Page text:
Conference USA bowl selection and payout rules

There has been a lot of confusion and misinformation lately regarding C-USA’s handling of bowl selections and the distribution of payouts from said bowls, so we’re here to hopefully provide some clarity.

First, the C-USA Membership Handbook gives a clear explanation on how the conference handles revenue sharing of bowl payouts.

Bowl participants will retain the first $100,000 of revenue for bowl game tickets sold by the participating institutions. Participating institutions will split 50-50 with the Conference any ticket revenue over $100,000 for bowl game tickets sold by the participating institutions. After expenses, any surplus tickets and bowl revenues will be shared as follows: 10% to bowl participants (equal shares) and 90% to all members (equal shares) including bowl participants. Distributions are made on or after, June 15th but no later than June 30th of each year.

The conference retains all bowl payouts and distributes them evenly amongst all schools, with a small bonus for the participating teams, after paying for travel expenses and per diems for each participating school. Historically, this has been very little money, if any, due to the high travel costs associated with some of C-USA’s bowl games.

The league’s bowl participants are also allowed to keep the first $100,000 of ticket revenue and half of all revenue above $100,000, enticing schools to choose bowls close to home that are easier for fans to attend.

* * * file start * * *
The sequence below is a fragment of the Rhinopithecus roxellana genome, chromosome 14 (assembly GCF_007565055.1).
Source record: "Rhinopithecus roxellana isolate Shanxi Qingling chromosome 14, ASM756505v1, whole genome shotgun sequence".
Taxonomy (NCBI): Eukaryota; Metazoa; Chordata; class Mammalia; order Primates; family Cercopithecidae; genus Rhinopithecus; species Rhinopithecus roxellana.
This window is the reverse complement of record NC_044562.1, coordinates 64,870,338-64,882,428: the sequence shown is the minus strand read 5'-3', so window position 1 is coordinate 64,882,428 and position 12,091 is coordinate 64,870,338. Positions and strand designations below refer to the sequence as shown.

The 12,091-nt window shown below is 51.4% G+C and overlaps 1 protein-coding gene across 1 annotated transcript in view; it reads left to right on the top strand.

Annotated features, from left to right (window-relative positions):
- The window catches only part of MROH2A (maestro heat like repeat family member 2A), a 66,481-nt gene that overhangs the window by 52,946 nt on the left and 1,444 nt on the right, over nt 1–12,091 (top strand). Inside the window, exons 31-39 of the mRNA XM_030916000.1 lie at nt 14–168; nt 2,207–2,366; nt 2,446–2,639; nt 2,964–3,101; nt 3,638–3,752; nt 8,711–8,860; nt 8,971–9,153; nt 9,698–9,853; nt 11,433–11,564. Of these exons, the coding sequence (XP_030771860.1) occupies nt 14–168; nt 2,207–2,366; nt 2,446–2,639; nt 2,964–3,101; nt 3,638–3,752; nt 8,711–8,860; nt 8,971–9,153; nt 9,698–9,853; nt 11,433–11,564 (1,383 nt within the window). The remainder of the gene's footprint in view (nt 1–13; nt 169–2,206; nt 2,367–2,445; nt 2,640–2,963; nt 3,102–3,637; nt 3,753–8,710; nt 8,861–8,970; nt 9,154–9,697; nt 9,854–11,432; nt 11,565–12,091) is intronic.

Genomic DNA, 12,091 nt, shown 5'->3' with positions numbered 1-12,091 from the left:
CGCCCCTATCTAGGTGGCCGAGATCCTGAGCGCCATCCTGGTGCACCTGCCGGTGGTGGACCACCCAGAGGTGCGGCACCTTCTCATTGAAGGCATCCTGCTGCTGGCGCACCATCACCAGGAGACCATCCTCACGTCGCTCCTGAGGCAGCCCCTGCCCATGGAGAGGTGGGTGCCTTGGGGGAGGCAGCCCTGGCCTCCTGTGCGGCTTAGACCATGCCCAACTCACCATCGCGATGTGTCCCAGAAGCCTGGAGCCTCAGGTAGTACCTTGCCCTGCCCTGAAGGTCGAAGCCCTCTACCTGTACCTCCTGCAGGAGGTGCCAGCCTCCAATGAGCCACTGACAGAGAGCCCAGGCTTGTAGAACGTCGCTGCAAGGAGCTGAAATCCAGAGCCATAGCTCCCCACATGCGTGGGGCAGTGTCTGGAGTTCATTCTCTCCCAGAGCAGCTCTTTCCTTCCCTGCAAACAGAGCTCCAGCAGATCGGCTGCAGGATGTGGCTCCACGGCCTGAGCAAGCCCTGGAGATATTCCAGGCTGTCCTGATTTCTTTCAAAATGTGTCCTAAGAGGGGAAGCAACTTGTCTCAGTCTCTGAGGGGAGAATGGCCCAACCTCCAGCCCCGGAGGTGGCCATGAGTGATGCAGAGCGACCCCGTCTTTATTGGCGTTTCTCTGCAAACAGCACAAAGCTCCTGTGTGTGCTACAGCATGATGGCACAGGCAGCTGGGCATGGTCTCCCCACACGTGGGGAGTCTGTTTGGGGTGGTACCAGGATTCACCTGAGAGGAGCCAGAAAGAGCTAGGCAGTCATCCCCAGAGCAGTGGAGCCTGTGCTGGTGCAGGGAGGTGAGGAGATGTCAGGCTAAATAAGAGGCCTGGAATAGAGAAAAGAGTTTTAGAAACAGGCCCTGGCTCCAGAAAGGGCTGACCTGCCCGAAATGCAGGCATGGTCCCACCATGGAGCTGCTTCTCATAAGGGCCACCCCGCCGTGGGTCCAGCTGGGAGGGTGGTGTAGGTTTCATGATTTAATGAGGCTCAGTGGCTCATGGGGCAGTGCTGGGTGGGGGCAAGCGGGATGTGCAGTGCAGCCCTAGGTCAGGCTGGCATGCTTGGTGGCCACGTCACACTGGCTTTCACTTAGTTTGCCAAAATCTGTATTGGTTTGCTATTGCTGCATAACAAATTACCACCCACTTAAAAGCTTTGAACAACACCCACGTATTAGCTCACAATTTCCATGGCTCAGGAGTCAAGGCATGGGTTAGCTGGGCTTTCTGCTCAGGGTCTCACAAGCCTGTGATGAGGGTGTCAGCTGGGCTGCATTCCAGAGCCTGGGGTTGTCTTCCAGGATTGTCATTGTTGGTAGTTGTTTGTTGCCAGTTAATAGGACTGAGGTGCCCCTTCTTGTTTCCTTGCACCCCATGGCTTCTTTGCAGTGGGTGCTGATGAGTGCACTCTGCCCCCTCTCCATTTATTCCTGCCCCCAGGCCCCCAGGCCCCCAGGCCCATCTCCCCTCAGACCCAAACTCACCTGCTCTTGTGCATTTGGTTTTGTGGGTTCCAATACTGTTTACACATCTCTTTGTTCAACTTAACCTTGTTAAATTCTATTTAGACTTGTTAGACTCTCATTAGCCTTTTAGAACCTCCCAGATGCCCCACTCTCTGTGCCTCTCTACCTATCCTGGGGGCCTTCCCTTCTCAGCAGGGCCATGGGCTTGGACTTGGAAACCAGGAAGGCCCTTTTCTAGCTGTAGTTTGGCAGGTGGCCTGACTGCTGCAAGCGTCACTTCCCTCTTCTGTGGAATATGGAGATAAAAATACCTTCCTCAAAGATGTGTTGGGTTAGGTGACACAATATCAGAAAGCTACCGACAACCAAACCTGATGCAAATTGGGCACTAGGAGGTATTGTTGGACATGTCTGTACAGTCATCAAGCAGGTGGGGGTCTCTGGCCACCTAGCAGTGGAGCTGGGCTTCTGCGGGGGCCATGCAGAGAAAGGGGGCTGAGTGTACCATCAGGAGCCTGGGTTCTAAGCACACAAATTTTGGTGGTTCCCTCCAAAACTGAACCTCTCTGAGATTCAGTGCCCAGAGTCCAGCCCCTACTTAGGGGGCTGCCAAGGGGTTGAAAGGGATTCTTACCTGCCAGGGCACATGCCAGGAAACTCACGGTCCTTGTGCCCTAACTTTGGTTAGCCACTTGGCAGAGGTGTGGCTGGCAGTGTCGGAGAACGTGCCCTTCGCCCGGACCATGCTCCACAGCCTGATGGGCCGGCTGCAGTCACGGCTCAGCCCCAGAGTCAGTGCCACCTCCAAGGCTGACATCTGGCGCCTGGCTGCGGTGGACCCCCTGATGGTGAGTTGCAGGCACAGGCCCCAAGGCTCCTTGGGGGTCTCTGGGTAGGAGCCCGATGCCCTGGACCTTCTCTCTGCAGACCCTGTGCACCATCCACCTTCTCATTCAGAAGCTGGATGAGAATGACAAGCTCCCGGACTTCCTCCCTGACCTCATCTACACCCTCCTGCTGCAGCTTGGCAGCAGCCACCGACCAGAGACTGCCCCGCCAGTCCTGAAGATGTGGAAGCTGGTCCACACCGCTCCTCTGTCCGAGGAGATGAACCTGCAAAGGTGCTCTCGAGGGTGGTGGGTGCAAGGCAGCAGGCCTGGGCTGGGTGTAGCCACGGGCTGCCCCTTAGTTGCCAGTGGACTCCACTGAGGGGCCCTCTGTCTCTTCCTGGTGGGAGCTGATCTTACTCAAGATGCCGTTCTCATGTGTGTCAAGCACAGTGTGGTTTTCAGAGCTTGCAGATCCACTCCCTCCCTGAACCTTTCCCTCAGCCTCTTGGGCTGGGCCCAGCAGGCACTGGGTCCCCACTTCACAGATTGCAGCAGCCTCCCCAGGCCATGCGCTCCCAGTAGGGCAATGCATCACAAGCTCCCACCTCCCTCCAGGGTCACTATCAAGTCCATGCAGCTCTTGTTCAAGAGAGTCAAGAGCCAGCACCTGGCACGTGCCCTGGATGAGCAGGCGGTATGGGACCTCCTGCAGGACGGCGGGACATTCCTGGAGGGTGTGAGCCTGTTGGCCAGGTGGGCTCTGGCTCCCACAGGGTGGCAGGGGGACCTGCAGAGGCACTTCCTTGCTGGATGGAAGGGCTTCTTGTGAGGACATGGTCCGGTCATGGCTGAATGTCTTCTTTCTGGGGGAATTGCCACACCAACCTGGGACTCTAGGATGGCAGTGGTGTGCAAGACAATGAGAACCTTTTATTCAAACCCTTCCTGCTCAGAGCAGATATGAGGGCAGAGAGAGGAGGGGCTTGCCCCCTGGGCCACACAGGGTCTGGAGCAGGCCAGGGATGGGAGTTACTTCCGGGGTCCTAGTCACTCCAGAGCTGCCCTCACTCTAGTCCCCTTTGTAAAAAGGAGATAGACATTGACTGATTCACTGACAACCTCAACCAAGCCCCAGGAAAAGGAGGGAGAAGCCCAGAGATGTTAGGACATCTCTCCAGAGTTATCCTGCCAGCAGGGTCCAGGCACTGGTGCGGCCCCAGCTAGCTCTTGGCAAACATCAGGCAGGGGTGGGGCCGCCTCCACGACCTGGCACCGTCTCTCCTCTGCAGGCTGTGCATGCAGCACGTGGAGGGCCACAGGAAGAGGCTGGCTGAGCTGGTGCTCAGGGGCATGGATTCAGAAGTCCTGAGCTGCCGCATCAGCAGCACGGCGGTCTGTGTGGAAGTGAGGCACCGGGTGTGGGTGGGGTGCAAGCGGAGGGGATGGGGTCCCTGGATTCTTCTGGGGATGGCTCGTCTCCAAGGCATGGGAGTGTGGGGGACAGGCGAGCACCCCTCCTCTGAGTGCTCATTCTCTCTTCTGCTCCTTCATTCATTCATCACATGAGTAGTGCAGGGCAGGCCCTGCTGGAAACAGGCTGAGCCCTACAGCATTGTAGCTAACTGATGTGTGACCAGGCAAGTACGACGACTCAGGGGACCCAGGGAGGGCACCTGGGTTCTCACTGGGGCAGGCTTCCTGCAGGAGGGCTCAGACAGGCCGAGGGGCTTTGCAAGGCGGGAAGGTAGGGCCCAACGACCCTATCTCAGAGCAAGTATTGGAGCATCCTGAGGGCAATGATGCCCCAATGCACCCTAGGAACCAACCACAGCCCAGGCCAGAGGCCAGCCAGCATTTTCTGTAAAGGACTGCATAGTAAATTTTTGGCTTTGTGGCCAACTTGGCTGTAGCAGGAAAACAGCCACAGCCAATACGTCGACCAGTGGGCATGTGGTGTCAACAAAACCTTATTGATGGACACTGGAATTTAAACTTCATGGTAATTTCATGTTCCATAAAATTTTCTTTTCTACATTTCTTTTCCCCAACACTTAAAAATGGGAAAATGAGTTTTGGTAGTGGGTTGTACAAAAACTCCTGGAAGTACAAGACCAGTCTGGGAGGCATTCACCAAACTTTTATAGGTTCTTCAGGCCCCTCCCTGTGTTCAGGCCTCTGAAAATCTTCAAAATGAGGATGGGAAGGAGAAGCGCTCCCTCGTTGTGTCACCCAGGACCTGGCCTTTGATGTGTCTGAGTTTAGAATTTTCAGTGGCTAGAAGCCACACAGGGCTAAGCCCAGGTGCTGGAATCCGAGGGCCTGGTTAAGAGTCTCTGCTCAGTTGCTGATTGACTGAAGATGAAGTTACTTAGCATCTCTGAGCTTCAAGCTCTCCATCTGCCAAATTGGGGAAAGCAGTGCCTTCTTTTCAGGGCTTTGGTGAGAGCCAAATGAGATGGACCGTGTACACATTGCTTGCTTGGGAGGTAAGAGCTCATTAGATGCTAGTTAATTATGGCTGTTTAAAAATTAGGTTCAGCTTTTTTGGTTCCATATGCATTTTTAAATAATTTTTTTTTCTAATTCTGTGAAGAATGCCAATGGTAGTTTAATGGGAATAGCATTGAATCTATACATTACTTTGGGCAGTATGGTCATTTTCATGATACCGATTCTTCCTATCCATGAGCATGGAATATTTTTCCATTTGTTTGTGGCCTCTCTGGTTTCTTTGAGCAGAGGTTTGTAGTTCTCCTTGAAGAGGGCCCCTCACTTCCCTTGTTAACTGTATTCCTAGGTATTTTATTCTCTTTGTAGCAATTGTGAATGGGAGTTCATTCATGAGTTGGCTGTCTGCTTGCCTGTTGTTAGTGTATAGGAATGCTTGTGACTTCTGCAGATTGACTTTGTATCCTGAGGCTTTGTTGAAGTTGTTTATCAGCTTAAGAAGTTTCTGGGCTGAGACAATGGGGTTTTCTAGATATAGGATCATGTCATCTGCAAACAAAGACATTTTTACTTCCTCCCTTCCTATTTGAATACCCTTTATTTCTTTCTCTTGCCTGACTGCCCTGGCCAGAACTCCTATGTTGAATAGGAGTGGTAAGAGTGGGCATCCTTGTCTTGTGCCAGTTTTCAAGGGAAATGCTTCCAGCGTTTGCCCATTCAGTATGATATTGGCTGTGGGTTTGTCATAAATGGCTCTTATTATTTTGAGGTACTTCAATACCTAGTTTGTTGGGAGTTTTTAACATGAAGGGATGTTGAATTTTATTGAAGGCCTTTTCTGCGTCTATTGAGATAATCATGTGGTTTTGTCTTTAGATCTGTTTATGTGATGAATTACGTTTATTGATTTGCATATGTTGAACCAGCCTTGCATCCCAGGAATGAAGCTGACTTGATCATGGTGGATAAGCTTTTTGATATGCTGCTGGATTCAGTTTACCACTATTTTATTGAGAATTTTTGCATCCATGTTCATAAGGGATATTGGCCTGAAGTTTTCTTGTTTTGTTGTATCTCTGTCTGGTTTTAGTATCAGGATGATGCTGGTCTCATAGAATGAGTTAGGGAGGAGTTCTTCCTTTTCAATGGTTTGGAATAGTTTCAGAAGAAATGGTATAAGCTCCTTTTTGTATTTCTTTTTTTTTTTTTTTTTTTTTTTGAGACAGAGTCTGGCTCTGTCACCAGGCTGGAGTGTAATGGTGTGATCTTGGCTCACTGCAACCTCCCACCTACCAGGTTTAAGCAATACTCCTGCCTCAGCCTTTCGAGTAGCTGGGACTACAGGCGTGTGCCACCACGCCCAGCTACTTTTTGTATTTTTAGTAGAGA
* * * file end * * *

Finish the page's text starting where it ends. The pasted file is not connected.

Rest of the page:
This helps explain why a team like Western Kentucky would choose Boca Raton over Heart of Dallas, since they would likely receive a similar amount of revenue either way, and they can travel to a state that they recruit more heavily.

The conference fills bowls in such a way that will maximize revenues and benefit all parties involved. Only the conference champion is allowed to choose their own bowl game, and even that is not technically guaranteed.

The conference has an additional rule regarding the placement of 6-6 teams guaranteeing that all teams with seven or more wins are placed first, eliminating the possibility of a 7-5 or better team being left at home while a 6-6 team goes bowling.

All teams with a winning record (i.e., seven countable wins) shall be placed into conference bowls prior to any other bowl
eligible teams without a winning record (i.e., six countable wins). Countable wins may include one victory against a FCS
opponent provided the opponent has averaged 90 percent of the permissible maximum number of grants-in-aid per year in
football during a rolling two-year period.

This is in addition to NCAA rules that state all teams with six or more wins have to be selected before any 6-7 teams, and then the top 5-7 teams based on APR (Academic Progress Rate) will fill any remaining slots.

This could pave the way for North Texas to qualify for a bowl game this season even if they lose to UTEP and fall to 5-7, as they have a 982 APR, ranking fourth among all FBS teams that could currently finish 5-7.

UTSA ranks much lower in APR and will have to defeat Charlotte this Saturday to qualify for their first-ever bowl game.

 

Published by

Darrell Williams

Darrell started writing about UTSA football before it was even a thing, then he took a few years off, and now he’s back.

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